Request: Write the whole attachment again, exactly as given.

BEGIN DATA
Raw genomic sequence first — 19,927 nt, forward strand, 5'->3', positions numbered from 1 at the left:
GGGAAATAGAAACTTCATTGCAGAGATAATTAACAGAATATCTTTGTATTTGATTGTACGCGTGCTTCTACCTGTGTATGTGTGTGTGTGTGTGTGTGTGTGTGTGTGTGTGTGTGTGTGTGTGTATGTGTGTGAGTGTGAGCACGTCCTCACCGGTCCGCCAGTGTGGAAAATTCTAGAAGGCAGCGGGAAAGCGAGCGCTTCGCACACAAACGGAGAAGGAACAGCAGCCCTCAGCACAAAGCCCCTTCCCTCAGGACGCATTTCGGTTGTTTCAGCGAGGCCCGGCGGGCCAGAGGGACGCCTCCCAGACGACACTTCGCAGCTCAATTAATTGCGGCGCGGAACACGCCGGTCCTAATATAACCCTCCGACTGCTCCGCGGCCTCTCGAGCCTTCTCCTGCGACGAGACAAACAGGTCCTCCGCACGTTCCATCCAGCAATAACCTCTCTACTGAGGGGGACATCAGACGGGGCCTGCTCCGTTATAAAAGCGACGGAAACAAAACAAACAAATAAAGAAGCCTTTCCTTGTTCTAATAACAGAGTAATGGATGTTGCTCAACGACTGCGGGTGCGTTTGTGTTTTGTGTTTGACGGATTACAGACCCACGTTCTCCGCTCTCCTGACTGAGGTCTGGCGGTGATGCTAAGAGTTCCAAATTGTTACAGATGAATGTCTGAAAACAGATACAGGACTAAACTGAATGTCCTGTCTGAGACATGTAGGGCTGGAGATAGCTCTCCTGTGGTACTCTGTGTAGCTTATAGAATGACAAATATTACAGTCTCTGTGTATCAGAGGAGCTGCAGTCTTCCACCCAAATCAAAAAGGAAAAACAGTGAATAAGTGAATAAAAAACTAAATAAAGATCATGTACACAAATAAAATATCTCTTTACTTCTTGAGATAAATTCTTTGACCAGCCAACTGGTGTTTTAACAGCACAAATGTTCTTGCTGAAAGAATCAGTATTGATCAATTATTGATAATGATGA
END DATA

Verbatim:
Raw genomic sequence first — 19,927 nt, forward strand, 5'->3', positions numbered from 1 at the left:
GGGAAATAGAAACTTCATTGCAGAGATAATTAACAGAATATCTTTGTATTTGATTGTACGCGTGCTTCTACCTGTGTATGTGTGTGTGTGTGTGTGTGTGTGTGTGTGTGTGTGTGTGTGTGTGTATGTGTGTGAGTGTGAGCACGTCCTCACCGGTCCGCCAGTGTGGAAAATTCTAGAAGGCAGCGGGAAAGCGAGCGCTTCGCACACAAACGGAGAAGGAACAGCAGCCCTCAGCACAAAGCCCCTTCCCTCAGGACGCATTTCGGTTGTTTCAGCGAGGCCCGGCGGGCCAGAGGGACGCCTCCCAGACGACACTTCGCAGCTCAATTAATTGCGGCGCGGAACACGCCGGTCCTAATATAACCCTCCGACTGCTCCGCGGCCTCTCGAGCCTTCTCCTGCGACGAGACAAACAGGTCCTCCGCACGTTCCATCCAGCAATAACCTCTCTACTGAGGGGGACATCAGACGGGGCCTGCTCCGTTATAAAAGCGACGGAAACAAAACAAACAAATAAAGAAGCCTTTCCTTGTTCTAATAACAGAGTAATGGATGTTGCTCAACGACTGCGGGTGCGTTTGTGTTTTGTGTTTGACGGATTACAGACCCACGTTCTCCGCTCTCCTGACTGAGGTCTGGCGGTGATGCTAAGAGTTCCAAATTGTTACAGATGAATGTCTGAAAACAGATACAGGACTAAACTGAATGTCCTGTCTGAGACATGTAGGGCTGGAGATAGCTCTCCTGTGGTACTCTGTGTAGCTTATAGAATGACAAATATTACAGTCTCTGTGTATCAGAGGAGCTGCAGTCTTCCACCCAAATCAAAAAGGAAAAACAGTGAATAAGTGAATAAAAAACTAAATAAAGATCATGTACACAAATAAAATATCTCTTTACTTCTTGAGATAAATTCTTTGACCAGCCAACTGGTGTTTTAACAGCACAAATGTTCTTGCTGAAAGAATCAGTATTGATCAATTATTGATAATGATGA